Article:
Stop Asking Black Women For Trauma Porn

Why are people obsessed with Black women’s pain? Our gut wrenching stories are plastered all over the internet for anyone to take in, sometimes with our input, and sometimes without (in the instance that the woman discussed is no longer alive). Money machines behind media have caught wind of the fact that we want representation of Black female life, but unfortunately, they think that means readers want to exclusively feast their eyes on the happenings that have mauled our well being. The strongblackwoman stereotype is partially to blame – after briefly gurgling the boiling acid of what living Black women have endured, readers can spit it out and wipe their brow, knowing that a strongblackwoman made it through.

Dangling an opportunity, whether it be access to a scholarship, a job, or a freelance byline, over the head of a Black woman and only offering it up once a measuring cup is filled with their agony, despair, and tales of poorness, is evil. This phenomenon is accurately referred to as “trauma porn”. Writer Alisa Zipursky describes trauma porn as “the [exploitative] sharing of the darkest, creepiest, most jarring parts of our trauma specifically for the purpose of shocking others. It can be engaging for some non-survivors because of the shock value, but is not only unhelpful to survivors, but often actually harmful to us because it can trigger our PTSD.”

“How dare a Black woman try to relay her own joy to the masses?”

Over the summer, a popular site reached out to me and asked if I would like to write for them. The pay was cute, and I was doing a ton of writing anyways, so I said yes. I pitched a piece about how I had grown as a human since discovering that I was to become a mother. The activities that filled my heart with joy would also be included. Of course, I mentioned the initial turmoil that came with being pregnant, but I didn’t plan on dwelling on that pain. I thought to myself “how exciting  – I’m getting paid well to discuss my happiness and show others how to obtain their own.”.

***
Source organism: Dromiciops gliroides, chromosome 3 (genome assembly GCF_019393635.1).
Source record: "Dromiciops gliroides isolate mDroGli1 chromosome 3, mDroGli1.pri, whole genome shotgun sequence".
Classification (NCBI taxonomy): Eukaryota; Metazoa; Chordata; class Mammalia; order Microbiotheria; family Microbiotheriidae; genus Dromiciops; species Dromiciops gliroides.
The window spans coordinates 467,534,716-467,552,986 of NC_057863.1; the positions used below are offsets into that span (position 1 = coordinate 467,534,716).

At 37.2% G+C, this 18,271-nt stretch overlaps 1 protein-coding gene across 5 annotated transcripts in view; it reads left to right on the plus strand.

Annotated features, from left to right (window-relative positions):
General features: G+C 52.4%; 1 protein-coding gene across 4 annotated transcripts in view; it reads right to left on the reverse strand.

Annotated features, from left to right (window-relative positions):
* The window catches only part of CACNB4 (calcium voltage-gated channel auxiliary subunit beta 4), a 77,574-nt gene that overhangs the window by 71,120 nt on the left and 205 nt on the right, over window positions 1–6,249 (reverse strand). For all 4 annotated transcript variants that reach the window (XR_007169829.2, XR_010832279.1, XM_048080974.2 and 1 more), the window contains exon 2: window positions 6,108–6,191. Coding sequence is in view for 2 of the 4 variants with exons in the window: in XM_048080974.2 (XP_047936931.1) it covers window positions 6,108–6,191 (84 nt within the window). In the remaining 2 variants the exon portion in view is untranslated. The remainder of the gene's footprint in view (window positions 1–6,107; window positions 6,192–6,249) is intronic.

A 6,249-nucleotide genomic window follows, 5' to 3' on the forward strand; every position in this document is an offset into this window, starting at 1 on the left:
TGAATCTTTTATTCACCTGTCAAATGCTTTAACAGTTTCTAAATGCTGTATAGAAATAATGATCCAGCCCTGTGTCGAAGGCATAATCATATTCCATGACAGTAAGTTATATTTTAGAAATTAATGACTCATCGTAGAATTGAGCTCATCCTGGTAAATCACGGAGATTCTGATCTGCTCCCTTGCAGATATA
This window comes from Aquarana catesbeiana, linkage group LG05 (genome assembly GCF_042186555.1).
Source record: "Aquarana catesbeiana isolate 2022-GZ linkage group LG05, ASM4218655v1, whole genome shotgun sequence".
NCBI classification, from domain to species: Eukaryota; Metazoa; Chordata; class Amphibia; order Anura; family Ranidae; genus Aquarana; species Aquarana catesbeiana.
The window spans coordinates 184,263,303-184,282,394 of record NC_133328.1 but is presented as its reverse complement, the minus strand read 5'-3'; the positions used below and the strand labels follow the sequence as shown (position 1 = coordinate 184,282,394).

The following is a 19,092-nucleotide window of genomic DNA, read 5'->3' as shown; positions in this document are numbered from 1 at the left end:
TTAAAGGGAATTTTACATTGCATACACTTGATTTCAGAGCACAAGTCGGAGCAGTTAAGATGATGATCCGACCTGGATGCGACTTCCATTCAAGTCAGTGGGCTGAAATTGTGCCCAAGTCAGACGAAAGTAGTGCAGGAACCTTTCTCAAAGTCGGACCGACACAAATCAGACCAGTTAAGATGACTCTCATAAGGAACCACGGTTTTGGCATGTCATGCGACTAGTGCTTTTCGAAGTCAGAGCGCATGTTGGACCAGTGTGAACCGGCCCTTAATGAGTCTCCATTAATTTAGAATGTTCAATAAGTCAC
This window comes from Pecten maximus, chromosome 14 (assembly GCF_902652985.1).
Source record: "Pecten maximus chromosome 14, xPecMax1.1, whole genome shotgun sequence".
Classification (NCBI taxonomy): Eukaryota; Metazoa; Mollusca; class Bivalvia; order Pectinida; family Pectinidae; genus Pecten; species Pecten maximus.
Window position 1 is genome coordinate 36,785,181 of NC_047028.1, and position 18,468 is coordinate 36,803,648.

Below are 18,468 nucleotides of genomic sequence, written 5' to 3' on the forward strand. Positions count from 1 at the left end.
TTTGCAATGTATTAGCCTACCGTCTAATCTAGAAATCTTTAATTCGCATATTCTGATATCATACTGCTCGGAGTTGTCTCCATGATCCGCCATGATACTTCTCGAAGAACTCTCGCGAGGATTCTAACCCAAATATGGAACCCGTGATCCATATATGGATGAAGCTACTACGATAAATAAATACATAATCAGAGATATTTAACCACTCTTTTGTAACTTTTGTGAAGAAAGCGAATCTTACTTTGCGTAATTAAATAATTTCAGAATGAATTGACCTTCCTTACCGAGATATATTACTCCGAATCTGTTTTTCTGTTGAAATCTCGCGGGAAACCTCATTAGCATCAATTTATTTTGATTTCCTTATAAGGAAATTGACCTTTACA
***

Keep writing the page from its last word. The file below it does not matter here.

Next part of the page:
It was too good to good to be true, the pitch was denied.

Not only was my idea turned down, the editor asked if I would focus more on the tumult. How dare a Black woman try to relay her own joy to the masses? He let me know that the site would probably be much more open to a story about triumph. What that meant is they wanted all of the dark, swelling, cold details of the trauma that came with the beginning of my pregnancy. Had they really given a damn about my work (instead of sliding in my inbox and requesting that I plunge my fist into my yet-healing injury for clicks), they would have known that I discussed those very details multiple times in other pieces. I was upset because I was being asked to dig deep, as a pregnant woman, and tap into past events that had threatened my essence. On second thought, the payment was not nearly enough.

Yes, there was the perfunctory “If you feel comfortable.”. It was immediately obvious that it wasn’t a sincere extension, only a mandatory mention that would make me feel as if I was cared for. “If you feel comfortable!” is only comparable to a “No worries!” – which in this case the official slogan of white editors who don’t have the emotional bandwidth to speak at length about what you may be feeling, because they’re busy emailing the next Black woman and asking her to open her soul about hair, bullying, and rejection for retweets, too.